Aspartate and alanine aminotransferases

These enzymes are released when there is cell damage causing an increase in permeability of the cell membrane or cell necrosis. The main value of the aminotransferases is in detecting hepatocellular damage and monitoring the patient's progress. The levels rapidly return to normal following resolution of the factors causing hepatocellular damage. Because they are so non-specific, raised levels of these enzymes are of little value alone in generating a differential diagnosis; however, a very high level (greater than 1000 IU/L) is strongly suggestive of acute hepatitis of viral, drug, or ischemic origin.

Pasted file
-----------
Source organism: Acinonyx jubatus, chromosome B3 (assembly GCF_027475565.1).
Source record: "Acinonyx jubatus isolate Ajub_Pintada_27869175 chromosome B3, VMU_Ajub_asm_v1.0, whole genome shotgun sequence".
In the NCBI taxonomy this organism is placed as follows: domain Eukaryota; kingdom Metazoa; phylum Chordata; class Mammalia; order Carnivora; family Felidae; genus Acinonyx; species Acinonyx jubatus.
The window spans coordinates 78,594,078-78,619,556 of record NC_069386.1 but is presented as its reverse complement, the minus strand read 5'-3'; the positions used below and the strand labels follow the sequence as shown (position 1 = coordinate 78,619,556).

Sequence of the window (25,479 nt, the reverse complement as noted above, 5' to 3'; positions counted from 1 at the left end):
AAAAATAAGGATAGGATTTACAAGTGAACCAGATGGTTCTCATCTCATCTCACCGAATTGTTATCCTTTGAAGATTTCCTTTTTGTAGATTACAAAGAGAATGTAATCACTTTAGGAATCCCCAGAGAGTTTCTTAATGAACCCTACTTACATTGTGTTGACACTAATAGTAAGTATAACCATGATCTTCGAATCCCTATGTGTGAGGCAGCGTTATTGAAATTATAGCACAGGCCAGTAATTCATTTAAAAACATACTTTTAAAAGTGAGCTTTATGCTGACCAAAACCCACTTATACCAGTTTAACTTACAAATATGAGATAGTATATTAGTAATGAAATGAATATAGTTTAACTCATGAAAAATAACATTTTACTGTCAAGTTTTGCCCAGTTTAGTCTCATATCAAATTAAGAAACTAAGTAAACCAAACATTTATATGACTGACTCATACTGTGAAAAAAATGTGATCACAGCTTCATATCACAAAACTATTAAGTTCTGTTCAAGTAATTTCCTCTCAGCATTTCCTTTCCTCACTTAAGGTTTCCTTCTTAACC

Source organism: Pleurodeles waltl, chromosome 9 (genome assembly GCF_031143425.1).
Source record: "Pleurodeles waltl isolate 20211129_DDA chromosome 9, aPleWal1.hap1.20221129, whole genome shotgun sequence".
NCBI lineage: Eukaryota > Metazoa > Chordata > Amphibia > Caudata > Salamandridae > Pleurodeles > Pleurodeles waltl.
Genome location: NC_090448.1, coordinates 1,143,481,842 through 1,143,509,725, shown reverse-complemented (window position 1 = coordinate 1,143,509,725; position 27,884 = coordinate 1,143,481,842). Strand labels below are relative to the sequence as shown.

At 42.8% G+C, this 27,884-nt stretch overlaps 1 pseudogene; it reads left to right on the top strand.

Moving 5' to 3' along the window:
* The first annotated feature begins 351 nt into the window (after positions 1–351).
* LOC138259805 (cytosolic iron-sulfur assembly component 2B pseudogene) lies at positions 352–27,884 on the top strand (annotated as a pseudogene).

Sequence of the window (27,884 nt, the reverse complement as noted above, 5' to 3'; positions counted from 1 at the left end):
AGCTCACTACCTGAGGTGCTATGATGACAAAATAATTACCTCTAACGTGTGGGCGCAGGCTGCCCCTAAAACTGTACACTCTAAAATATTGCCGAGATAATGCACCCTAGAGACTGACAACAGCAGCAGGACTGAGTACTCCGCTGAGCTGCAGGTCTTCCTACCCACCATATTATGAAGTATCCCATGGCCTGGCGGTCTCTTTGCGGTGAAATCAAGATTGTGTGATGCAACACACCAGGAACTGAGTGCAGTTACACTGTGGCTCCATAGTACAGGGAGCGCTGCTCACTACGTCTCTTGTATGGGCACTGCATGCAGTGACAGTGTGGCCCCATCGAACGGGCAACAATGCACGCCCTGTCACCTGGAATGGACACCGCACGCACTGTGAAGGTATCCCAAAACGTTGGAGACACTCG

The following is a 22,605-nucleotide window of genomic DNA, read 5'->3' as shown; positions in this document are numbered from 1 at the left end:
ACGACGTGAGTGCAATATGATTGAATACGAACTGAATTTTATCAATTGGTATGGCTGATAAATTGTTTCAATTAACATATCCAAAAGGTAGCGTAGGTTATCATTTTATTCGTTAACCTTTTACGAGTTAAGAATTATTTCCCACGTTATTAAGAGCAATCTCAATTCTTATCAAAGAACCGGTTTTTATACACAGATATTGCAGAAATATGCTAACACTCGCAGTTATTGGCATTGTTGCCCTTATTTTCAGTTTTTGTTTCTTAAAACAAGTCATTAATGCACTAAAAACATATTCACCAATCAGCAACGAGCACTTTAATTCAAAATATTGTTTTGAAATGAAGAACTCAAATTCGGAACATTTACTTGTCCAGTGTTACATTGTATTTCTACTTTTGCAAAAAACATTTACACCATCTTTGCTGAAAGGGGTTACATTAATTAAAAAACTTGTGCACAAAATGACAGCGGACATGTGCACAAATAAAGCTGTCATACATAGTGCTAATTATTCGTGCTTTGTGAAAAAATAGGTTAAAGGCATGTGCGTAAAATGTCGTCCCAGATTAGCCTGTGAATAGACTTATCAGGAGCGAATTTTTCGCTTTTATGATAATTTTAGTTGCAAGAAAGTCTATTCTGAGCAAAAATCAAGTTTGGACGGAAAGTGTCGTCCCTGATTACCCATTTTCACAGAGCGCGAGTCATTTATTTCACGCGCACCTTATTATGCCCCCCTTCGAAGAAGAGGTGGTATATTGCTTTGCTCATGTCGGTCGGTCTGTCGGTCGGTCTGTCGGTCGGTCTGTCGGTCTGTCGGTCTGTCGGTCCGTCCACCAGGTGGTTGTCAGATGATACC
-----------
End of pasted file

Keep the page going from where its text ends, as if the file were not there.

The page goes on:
Aspartate aminotransferase (AST) is released into blood when there is damage to any one of a number of organs, including the liver, heart muscle, skeletal muscle, kidney, pancreas, and red blood cells. There is no method available for differentiating the organ source of a raised AST and therefore it is a relatively non-specific test.

Alanine aminotransferase (ALT) is far more specific to the liver than AST, but is still present in low concentrations in other tissues and thus can still be raised in conditions such as myositis. ALT tends to rise and fall in tandem with AST; however, a small increase in ALT can often be found prior to, or without, a rise in AST.

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